Applying an Intersectional Understanding of Extra Work Behavior and Emotional Exhaustion in Local Public Service
29 Pages Posted: 9 Nov 2020
Date Written: September 15, 2020
Most diversity management studies focus on the organizational outcomes or individual outcomes that analyze race, gender, and age in the public workforce as separate categories. Less attention, however, has been paid to whether intersectionality shapes employees’ daily workplace experiences. This study theoretically unpacks how the intersection of multiple identities increases the transaction costs inherent to underrepresentation by looking at employee engagement in uncompensated extra-role behaviors and emotional exhaustion. Using a structural equation modelling approach with rich survey data from the Los Angeles city government, the authors find that the extra work experiences of minority employees are not homogenous within racial, gender, or generational groups. Among Black employees, it is women who bear the brunt of extra work burden. Further, among Black women, it is older generations who disproportionately engage in extra work and suffer from emotional exhaustion. Taking an intersectional approach is critical to understanding heterogeneity within groups to (a) help identify the personnel most vulnerable to disproportionate burdens on the job, and (b) subsequently implement the human resource management practices to better support a diverse workforce.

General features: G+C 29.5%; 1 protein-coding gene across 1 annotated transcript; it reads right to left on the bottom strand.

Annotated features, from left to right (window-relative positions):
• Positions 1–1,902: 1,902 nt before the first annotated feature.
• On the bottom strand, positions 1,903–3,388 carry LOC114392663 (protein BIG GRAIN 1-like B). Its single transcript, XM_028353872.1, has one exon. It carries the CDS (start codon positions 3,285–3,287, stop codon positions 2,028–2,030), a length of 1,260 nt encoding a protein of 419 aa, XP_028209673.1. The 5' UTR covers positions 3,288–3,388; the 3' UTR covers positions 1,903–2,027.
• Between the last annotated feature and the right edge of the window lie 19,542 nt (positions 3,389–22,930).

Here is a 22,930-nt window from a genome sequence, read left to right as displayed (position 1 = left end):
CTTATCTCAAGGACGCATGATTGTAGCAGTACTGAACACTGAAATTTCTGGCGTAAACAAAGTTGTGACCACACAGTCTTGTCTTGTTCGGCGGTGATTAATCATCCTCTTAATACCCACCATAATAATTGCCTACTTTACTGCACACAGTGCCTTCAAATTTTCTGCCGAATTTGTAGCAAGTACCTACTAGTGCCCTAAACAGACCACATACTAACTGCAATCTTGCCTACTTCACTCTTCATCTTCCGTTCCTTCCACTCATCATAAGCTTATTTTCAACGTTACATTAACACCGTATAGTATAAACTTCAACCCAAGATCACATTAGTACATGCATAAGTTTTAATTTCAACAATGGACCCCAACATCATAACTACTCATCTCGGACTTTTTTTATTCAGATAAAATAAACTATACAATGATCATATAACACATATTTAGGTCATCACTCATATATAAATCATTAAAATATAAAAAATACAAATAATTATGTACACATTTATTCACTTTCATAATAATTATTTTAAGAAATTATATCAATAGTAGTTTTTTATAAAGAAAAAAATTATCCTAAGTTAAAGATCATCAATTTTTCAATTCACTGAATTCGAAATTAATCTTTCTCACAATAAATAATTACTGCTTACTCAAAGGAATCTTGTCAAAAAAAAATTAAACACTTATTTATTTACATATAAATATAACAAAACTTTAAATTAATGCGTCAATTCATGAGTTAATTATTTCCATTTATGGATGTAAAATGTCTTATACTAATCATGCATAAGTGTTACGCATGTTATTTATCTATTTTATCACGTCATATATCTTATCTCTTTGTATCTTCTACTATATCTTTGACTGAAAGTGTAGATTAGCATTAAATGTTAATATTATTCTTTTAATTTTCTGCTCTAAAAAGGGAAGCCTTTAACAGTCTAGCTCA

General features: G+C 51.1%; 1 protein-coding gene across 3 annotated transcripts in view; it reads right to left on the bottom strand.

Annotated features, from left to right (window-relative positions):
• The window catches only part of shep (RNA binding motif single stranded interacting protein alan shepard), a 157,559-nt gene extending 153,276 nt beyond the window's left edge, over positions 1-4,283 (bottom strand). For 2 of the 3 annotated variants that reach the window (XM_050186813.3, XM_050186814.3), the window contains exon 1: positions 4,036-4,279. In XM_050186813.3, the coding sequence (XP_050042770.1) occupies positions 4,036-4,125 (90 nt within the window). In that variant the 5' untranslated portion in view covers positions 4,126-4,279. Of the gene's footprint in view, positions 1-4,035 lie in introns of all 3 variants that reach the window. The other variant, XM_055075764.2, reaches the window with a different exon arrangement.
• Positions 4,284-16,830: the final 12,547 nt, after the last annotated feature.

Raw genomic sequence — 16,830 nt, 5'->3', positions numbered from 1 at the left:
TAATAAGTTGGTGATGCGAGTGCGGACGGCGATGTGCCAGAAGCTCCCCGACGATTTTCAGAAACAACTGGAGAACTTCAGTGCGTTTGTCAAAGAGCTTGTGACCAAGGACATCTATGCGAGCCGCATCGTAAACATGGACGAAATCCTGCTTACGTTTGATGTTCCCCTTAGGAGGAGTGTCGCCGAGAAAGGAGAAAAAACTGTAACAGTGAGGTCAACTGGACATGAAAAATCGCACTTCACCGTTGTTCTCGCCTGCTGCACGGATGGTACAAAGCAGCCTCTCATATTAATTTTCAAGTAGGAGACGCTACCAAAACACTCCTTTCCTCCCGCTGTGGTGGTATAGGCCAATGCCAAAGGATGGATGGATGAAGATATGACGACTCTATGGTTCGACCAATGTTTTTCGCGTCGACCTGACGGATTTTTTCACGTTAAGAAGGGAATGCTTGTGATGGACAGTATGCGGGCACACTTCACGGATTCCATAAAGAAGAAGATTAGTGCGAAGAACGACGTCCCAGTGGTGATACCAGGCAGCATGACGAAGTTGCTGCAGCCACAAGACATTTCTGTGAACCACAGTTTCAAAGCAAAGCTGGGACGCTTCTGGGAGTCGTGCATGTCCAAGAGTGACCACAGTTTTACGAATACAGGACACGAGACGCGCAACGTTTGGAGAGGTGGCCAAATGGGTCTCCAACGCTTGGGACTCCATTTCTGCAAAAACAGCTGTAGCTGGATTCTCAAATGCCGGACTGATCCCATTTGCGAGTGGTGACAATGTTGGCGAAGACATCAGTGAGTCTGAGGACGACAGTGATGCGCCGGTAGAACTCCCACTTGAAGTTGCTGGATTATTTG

Keywords: Intersectionality, Extra Work Effort, Emotional Labor, Diversity Management, Transaction Costs
JEL Classification: J15, J22, J24, J45, H83, D91
Suggested Citation: Suggested Citation